Announcements at Oracle OpenWorld 2019 largely argued that this full OCI buy-in was not only a rational decision, but a strategically advantageous one. Some of the highlights follow, and 451 Research plans to dig more robustly into the OpenWorld announcements in future reports.
Cloud Free Tier
The newly announced Oracle Cloud Free Tier consists of a Free Trial (30 days) offering that includes $300 of credits to be used for a wide array of cloud services, and the new set of Always Free services that includes two instances of the Oracle Autonomous Data Warehouse or Autonomous Transaction Processing, or a choice of one of each. Compute, additional storage and load balancing are also included. Targeted at new and existing Oracle cloud customers, Oracle Cloud Free Tier is expected to appeal to developers, students and mid- and small-tier businesses, given that it bundles Oracle Application Express (APEX), the company's code-friendly 'low-code' application platform. The set of Always Free services is just that – free forever with no time limits – and is available in all Oracle Cloud data regions.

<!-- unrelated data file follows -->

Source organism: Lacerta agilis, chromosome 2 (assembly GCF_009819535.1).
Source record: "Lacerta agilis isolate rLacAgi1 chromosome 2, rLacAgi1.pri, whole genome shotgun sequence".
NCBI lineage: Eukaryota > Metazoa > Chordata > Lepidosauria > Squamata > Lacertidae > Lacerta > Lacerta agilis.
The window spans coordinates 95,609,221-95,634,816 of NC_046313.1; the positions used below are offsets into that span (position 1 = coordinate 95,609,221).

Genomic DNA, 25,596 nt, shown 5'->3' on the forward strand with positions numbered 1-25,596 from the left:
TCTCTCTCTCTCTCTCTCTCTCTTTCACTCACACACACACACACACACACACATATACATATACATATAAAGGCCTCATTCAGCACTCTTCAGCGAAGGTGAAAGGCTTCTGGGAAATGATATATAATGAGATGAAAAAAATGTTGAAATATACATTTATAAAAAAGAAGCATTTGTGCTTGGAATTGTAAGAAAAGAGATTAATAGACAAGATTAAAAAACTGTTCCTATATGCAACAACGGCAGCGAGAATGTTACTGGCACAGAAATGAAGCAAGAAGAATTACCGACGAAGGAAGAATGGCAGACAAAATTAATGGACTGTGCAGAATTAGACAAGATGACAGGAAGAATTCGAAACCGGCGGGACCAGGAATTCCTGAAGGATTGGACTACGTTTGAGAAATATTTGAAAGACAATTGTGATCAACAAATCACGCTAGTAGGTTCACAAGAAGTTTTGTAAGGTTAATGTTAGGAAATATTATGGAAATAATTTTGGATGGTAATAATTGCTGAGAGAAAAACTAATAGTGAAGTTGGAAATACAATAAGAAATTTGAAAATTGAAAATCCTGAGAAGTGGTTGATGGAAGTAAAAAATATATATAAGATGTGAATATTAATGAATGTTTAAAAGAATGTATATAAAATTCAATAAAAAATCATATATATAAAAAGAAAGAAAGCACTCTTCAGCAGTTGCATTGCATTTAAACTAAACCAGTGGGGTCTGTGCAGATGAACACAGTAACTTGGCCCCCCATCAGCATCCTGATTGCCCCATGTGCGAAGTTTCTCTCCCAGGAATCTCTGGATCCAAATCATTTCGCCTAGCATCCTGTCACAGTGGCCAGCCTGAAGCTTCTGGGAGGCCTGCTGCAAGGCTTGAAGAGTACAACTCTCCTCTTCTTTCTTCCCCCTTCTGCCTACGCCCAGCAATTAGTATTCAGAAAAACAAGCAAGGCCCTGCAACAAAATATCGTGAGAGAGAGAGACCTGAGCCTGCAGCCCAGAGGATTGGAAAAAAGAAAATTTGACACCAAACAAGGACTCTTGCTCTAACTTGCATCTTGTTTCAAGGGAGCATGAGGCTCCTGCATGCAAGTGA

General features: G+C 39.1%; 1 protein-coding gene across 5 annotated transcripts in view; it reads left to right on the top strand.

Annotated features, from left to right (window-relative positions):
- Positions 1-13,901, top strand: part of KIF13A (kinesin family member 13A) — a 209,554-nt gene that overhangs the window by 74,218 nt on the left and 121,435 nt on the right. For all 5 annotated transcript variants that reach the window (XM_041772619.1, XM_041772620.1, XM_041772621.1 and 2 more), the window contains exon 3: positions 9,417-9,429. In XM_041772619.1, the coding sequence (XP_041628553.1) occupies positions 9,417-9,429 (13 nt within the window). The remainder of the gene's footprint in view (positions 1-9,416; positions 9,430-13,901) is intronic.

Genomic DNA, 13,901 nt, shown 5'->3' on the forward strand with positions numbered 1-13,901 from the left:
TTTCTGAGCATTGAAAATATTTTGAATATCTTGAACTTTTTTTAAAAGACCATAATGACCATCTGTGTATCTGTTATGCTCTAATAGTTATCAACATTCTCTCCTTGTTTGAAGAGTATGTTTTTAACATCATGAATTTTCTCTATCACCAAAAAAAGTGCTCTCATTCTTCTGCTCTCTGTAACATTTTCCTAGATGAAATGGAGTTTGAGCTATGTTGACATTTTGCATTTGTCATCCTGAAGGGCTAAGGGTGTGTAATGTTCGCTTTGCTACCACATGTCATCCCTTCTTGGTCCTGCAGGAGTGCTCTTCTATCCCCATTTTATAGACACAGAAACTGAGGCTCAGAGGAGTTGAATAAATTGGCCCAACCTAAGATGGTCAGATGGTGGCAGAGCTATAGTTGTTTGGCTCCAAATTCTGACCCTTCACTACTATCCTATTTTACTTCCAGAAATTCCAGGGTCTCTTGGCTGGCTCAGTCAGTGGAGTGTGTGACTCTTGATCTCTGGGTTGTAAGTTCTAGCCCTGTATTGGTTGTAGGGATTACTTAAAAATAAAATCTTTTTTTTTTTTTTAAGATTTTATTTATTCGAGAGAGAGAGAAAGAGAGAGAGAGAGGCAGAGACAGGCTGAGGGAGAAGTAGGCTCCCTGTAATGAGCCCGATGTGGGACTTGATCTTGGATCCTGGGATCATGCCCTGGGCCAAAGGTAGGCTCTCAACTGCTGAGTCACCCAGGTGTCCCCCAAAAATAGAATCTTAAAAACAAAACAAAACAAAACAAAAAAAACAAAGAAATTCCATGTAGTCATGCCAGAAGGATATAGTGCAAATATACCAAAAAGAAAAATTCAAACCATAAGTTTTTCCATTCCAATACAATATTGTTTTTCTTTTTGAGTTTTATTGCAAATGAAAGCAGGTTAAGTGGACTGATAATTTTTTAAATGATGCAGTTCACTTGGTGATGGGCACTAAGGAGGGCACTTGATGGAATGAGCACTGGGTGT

Infrastructure announcements at OpenWorld included the expansion of Oracle Cloud's interconnectivity deal with Microsoft, a new agreement with VMware pledging mutual workload hosting and support, rapid global deployment of new regions, and an autonomous, self-patching distribution of Linux. The company noted that moving its own operations to its Gen 2 cloud involved behind-the-scenes engineering that is now being applied to automate customer migrations from licensed on-premises environments. Oracle's embrace of partnerships with fellow enterprise IT vendors Microsoft and VMware creates a 'web of incumbency' that joint customers will likely find quite sticky.